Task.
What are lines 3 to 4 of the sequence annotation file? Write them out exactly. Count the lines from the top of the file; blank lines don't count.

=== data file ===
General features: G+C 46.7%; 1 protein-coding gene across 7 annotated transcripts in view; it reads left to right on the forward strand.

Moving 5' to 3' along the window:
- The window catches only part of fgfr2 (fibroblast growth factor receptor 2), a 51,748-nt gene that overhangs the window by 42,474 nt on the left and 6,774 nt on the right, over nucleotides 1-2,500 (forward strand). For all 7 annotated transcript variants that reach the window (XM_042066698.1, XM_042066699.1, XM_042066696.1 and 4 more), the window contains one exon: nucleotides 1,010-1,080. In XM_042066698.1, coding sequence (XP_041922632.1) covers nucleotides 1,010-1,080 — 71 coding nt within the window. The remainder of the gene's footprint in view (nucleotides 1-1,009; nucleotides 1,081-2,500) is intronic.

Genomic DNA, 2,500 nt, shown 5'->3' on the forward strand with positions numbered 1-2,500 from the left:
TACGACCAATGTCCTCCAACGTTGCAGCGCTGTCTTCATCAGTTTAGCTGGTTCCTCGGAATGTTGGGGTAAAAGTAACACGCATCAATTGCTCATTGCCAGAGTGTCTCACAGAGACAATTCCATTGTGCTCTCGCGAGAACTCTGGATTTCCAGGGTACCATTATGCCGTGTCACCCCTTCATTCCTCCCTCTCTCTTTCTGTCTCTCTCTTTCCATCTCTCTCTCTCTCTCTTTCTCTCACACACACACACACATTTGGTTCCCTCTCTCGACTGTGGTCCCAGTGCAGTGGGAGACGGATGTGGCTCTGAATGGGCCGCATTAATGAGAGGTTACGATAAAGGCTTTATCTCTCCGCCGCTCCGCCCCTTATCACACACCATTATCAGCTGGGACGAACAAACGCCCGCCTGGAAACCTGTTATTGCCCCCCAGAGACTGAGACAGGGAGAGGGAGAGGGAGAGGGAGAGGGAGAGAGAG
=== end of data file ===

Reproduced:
- The window catches only part of fgfr2 (fibroblast growth factor receptor 2), a 51,748-nt gene that overhangs the window by 42,474 nt on the left and 6,774 nt on the right, over nucleotides 1-2,500 (forward strand). For all 7 annotated transcript variants that reach the window (XM_042066698.1, XM_042066699.1, XM_042066696.1 and 4 more), the window contains one exon: nucleotides 1,010-1,080. In XM_042066698.1, coding sequence (XP_041922632.1) covers nucleotides 1,010-1,080 — 71 coding nt within the window. The remainder of the gene's footprint in view (nucleotides 1-1,009; nucleotides 1,081-2,500) is intronic.

Genomic DNA, 2,500 nt, shown 5'->3' on the forward strand with positions numbered 1-2,500 from the left: